How can 3D printing Benefit the Manufacturing Industry?

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3D printing is fast becoming a popular and viable method of production in the manufacturing industry. With an ever evolving market and more customer demand than ever before, traditional manufacturing methods are struggling to meet the demands of the current climate. This is where 3D printing steps up to the task, as new additive manufacturing technology enables manufacturers to create products in an array of different materials and with more capabilities than standard production methods, it seems that manufactures who do not adopt this new technology, could fall prey to those who embrace it. In this article we will discuss both the advantages and disadvantages to manufacturers of this up and coming technology.

In today’s global market where consumers are spoilt for choice, their expectations are exceedingly high as they are able to get hold of the best quality products which can be delivered in a moment’s notice and all at the touch of a button. However, with this new demand comes the need for new technology in order to keep up with today’s consumer requirements. Standard manufacturing techniques are struggling to do this and do not offer the speed, flexibility or innovation that’s now required.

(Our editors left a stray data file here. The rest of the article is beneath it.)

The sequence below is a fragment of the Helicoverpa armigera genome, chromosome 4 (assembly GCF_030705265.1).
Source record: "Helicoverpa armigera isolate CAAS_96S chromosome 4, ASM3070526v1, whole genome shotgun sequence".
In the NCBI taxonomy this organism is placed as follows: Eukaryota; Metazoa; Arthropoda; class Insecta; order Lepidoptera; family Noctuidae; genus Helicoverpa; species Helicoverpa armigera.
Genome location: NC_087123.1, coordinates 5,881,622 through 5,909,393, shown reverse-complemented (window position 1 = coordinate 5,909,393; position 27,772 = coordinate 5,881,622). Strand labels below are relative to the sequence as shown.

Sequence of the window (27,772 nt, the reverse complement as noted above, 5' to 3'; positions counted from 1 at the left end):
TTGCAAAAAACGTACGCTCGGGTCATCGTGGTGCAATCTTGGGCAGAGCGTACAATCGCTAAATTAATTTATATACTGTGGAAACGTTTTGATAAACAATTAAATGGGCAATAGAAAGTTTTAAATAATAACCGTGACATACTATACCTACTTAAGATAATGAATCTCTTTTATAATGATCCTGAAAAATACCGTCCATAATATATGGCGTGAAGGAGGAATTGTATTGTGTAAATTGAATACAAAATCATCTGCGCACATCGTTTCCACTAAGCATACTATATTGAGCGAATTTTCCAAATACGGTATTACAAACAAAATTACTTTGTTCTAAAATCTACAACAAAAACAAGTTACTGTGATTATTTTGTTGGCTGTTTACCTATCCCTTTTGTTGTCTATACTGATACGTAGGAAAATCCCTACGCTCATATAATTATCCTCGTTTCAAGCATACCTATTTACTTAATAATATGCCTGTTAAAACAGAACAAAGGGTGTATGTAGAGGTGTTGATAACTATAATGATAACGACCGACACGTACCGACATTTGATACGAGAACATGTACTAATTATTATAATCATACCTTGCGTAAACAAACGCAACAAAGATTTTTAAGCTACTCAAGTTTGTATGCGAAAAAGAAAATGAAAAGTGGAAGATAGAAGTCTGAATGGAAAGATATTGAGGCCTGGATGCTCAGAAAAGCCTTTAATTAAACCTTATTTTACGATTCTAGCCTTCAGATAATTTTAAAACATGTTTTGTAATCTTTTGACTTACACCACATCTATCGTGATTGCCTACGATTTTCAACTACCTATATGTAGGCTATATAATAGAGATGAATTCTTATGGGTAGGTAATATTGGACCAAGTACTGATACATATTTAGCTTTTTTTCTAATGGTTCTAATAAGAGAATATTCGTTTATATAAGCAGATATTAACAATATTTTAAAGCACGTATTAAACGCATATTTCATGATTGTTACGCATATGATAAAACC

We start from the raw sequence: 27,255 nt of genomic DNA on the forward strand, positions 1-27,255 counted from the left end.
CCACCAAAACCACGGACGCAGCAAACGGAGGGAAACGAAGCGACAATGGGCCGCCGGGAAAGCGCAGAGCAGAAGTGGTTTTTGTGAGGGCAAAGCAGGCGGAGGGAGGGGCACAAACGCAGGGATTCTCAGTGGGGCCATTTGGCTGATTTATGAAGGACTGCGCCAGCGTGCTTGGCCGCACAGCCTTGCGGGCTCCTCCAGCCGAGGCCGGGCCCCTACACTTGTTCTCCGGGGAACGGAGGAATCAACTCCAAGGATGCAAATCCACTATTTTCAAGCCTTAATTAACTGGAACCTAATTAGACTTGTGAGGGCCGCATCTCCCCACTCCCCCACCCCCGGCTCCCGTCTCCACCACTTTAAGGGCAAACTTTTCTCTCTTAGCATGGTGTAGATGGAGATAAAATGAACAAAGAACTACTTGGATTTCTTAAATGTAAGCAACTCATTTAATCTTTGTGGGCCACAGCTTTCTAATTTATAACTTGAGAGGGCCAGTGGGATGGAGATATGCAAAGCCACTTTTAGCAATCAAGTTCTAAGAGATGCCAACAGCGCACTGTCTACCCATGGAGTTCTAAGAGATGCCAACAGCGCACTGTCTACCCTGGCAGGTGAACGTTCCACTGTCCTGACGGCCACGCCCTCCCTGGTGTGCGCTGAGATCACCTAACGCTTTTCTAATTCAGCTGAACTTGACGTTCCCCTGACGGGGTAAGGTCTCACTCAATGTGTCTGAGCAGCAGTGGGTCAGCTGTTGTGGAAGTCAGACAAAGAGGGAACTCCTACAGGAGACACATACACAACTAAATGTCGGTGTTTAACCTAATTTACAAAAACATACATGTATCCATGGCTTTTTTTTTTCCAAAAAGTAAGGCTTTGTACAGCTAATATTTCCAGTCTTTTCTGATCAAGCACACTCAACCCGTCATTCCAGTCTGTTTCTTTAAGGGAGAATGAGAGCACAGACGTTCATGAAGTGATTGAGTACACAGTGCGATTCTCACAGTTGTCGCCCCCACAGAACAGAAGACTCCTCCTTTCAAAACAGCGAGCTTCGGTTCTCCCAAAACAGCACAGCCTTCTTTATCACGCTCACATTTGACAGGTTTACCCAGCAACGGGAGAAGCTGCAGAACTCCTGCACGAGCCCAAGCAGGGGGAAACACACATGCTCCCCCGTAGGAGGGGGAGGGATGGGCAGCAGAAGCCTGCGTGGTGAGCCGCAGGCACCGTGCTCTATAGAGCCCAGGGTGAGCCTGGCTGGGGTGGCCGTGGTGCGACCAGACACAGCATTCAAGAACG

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This is where 3D printers take over. By having more control through the design process there is more flexibility than ever before. Manufacturers are able to tweak and test designs mid process, meaning each unit can be modified to suit unique needs or more broadly to accommodate improvements or changing fashion. This allows for the manufacturer to respond quicker to market changes, and it turn stay ahead of competitors.

In addition to this, 3D printing shortens the production process. One of the ways in which it does this is by allowing moulded parts to be validated using final production processes and materials. This shortens the process of carrying out rigorous quality tests using which is often a costly process when using traditional manufacturing methods.

Find out how Rutland Plastics used Stratasys 3D Printers to make Jigs and Fixtures: